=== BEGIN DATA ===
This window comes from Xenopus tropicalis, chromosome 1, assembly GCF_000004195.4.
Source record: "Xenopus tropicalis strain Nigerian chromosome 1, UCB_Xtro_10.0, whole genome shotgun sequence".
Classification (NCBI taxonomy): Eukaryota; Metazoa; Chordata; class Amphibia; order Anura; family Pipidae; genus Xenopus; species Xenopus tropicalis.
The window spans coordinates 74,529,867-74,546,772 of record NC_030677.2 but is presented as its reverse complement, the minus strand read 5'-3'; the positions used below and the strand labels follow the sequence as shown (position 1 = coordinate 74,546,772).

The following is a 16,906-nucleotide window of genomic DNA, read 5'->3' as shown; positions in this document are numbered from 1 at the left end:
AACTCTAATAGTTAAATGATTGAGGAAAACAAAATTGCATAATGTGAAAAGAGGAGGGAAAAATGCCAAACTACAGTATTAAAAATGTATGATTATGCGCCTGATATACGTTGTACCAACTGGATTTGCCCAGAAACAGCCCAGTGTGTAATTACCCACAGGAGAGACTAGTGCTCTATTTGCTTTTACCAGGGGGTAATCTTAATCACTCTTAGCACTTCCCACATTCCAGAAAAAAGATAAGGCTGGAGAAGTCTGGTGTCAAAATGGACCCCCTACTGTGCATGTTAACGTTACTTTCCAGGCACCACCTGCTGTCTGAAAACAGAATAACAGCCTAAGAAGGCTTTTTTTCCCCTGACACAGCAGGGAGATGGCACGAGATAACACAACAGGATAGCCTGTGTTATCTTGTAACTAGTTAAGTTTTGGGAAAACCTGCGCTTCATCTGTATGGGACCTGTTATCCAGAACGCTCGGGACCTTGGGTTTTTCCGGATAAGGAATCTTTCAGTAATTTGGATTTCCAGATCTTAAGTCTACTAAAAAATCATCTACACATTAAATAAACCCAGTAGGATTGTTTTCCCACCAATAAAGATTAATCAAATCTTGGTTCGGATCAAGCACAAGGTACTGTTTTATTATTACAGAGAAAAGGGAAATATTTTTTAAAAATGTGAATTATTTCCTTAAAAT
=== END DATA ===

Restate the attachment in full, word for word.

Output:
This window comes from Xenopus tropicalis, chromosome 1, assembly GCF_000004195.4.
Source record: "Xenopus tropicalis strain Nigerian chromosome 1, UCB_Xtro_10.0, whole genome shotgun sequence".
Classification (NCBI taxonomy): Eukaryota; Metazoa; Chordata; class Amphibia; order Anura; family Pipidae; genus Xenopus; species Xenopus tropicalis.
The window spans coordinates 74,529,867-74,546,772 of record NC_030677.2 but is presented as its reverse complement, the minus strand read 5'-3'; the positions used below and the strand labels follow the sequence as shown (position 1 = coordinate 74,546,772).

The following is a 16,906-nucleotide window of genomic DNA, read 5'->3' as shown; positions in this document are numbered from 1 at the left end:
AACTCTAATAGTTAAATGATTGAGGAAAACAAAATTGCATAATGTGAAAAGAGGAGGGAAAAATGCCAAACTACAGTATTAAAAATGTATGATTATGCGCCTGATATACGTTGTACCAACTGGATTTGCCCAGAAACAGCCCAGTGTGTAATTACCCACAGGAGAGACTAGTGCTCTATTTGCTTTTACCAGGGGGTAATCTTAATCACTCTTAGCACTTCCCACATTCCAGAAAAAAGATAAGGCTGGAGAAGTCTGGTGTCAAAATGGACCCCCTACTGTGCATGTTAACGTTACTTTCCAGGCACCACCTGCTGTCTGAAAACAGAATAACAGCCTAAGAAGGCTTTTTTTCCCCTGACACAGCAGGGAGATGGCACGAGATAACACAACAGGATAGCCTGTGTTATCTTGTAACTAGTTAAGTTTTGGGAAAACCTGCGCTTCATCTGTATGGGACCTGTTATCCAGAACGCTCGGGACCTTGGGTTTTTCCGGATAAGGAATCTTTCAGTAATTTGGATTTCCAGATCTTAAGTCTACTAAAAAATCATCTACACATTAAATAAACCCAGTAGGATTGTTTTCCCACCAATAAAGATTAATCAAATCTTGGTTCGGATCAAGCACAAGGTACTGTTTTATTATTACAGAGAAAAGGGAAATATTTTTTAAAAATGTGAATTATTTCCTTAAAAT